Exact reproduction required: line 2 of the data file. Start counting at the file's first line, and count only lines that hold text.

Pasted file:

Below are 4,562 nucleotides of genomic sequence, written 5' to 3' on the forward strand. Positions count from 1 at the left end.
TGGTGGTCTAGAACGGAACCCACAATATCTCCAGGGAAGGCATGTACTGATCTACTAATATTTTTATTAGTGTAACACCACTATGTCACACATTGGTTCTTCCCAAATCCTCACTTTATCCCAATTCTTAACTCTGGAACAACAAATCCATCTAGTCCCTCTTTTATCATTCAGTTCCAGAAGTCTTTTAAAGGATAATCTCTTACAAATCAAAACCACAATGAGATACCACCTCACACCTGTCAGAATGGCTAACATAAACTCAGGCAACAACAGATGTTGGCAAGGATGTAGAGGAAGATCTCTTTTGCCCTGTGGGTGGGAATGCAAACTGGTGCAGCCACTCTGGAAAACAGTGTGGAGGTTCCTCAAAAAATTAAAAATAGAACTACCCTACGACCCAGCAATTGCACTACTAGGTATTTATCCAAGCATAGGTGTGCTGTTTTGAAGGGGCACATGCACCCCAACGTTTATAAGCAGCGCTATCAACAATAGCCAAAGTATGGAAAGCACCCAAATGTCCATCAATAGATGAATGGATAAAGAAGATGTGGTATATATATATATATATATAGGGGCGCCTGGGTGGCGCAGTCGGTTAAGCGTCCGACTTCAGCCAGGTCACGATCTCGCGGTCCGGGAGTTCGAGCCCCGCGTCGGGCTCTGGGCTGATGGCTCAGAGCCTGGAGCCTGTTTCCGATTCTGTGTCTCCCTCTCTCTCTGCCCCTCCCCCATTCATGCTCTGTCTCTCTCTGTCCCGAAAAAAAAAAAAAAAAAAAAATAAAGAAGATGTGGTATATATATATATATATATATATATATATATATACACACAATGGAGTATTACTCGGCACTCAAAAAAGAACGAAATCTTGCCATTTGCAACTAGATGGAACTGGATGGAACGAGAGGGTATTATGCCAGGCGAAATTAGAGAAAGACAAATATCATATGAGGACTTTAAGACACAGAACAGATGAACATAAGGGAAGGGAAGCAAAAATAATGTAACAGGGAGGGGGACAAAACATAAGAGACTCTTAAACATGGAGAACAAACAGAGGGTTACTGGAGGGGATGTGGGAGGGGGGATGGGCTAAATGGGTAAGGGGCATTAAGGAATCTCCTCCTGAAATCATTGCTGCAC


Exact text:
TGGTGGTCTAGAACGGAACCCACAATATCTCCAGGGAAGGCATGTACTGATCTACTAATATTTTTATTAGTGTAACACCACTATGTCACACATTGGTTCTTCCCAAATCCTCACTTTATCCCAATTCTTAACTCTGGAACAACAAATCCATCTAGTCCCTCTTTTATCATTCAGTTCCAGAAGTCTTTTAAAGGATAATCTCTTACAAATCAAAACCACAATGAGATACCACCTCACACCTGTCAGAATGGCTAACATAAACTCAGGCAACAACAGATGTTGGCAAGGATGTAGAGGAAGATCTCTTTTGCCCTGTGGGTGGGAATGCAAACTGGTGCAGCCACTCTGGAAAACAGTGTGGAGGTTCCTCAAAAAATTAAAAATAGAACTACCCTACGACCCAGCAATTGCACTACTAGGTATTTATCCAAGCATAGGTGTGCTGTTTTGAAGGGGCACATGCACCCCAACGTTTATAAGCAGCGCTATCAACAATAGCCAAAGTATGGAAAGCACCCAAATGTCCATCAATAGATGAATGGATAAAGAAGATGTGGTATATATATATATATATATAGGGGCGCCTGGGTGGCGCAGTCGGTTAAGCGTCCGACTTCAGCCAGGTCACGATCTCGCGGTCCGGGAGTTCGAGCCCCGCGTCGGGCTCTGGGCTGATGGCTCAGAGCCTGGAGCCTGTTTCCGATTCTGTGTCTCCCTCTCTCTCTGCCCCTCCCCCATTCATGCTCTGTCTCTCTCTGTCCCGAAAAAAAAAAAAAAAAAAAAATAAAGAAGATGTGGTATATATATATATATATATATATATATATATATACACACAATGGAGTATTACTCGGCACTCAAAAAAGAACGAAATCTTGCCATTTGCAACTAGATGGAACTGGATGGAACGAGAGGGTATTATGCCAGGCGAAATTAGAGAAAGACAAATATCATATGAGGACTTTAAGACACAGAACAGATGAACATAAGGGAAGGGAAGCAAAAATAATGTAACAGGGAGGGGGACAAAACATAAGAGACTCTTAAACATGGAGAACAAACAGAGGGTTACTGGAGGGGATGTGGGAGGGGGGATGGGCTAAATGGGTAAGGGGCATTAAGGAATCTCCTCCTGAAATCATTGCTGCAC